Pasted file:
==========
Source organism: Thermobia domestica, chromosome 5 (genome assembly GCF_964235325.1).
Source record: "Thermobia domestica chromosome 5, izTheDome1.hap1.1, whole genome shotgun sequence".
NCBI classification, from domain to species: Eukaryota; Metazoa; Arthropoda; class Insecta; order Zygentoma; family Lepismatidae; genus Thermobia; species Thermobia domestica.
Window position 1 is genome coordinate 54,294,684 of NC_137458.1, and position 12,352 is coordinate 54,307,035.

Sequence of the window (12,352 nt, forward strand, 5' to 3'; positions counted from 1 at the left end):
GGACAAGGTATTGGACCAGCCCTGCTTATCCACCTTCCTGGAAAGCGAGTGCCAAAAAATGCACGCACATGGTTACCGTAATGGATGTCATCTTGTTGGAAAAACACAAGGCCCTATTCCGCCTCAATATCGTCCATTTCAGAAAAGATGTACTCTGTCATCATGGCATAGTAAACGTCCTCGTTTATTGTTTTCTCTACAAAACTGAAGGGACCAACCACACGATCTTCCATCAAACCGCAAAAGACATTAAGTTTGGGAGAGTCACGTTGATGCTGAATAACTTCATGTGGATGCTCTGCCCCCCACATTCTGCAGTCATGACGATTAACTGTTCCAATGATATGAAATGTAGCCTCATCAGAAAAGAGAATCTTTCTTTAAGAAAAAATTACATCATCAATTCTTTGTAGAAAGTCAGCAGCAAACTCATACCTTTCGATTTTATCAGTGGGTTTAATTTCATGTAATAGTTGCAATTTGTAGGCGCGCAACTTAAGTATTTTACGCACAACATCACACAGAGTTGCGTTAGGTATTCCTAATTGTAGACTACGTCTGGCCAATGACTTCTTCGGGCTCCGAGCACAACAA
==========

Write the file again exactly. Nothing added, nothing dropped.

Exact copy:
Source organism: Thermobia domestica, chromosome 5 (genome assembly GCF_964235325.1).
Source record: "Thermobia domestica chromosome 5, izTheDome1.hap1.1, whole genome shotgun sequence".
NCBI classification, from domain to species: Eukaryota; Metazoa; Arthropoda; class Insecta; order Zygentoma; family Lepismatidae; genus Thermobia; species Thermobia domestica.
Window position 1 is genome coordinate 54,294,684 of NC_137458.1, and position 12,352 is coordinate 54,307,035.

Sequence of the window (12,352 nt, forward strand, 5' to 3'; positions counted from 1 at the left end):
GGACAAGGTATTGGACCAGCCCTGCTTATCCACCTTCCTGGAAAGCGAGTGCCAAAAAATGCACGCACATGGTTACCGTAATGGATGTCATCTTGTTGGAAAAACACAAGGCCCTATTCCGCCTCAATATCGTCCATTTCAGAAAAGATGTACTCTGTCATCATGGCATAGTAAACGTCCTCGTTTATTGTTTTCTCTACAAAACTGAAGGGACCAACCACACGATCTTCCATCAAACCGCAAAAGACATTAAGTTTGGGAGAGTCACGTTGATGCTGAATAACTTCATGTGGATGCTCTGCCCCCCACATTCTGCAGTCATGACGATTAACTGTTCCAATGATATGAAATGTAGCCTCATCAGAAAAGAGAATCTTTCTTTAAGAAAAAATTACATCATCAATTCTTTGTAGAAAGTCAGCAGCAAACTCATACCTTTCGATTTTATCAGTGGGTTTAATTTCATGTAATAGTTGCAATTTGTAGGCGCGCAACTTAAGTATTTTACGCACAACATCACACAGAGTTGCGTTAGGTATTCCTAATTGTAGACTACGTCTGGCCAATGACTTCTTCGGGCTCCGAGCACAACAA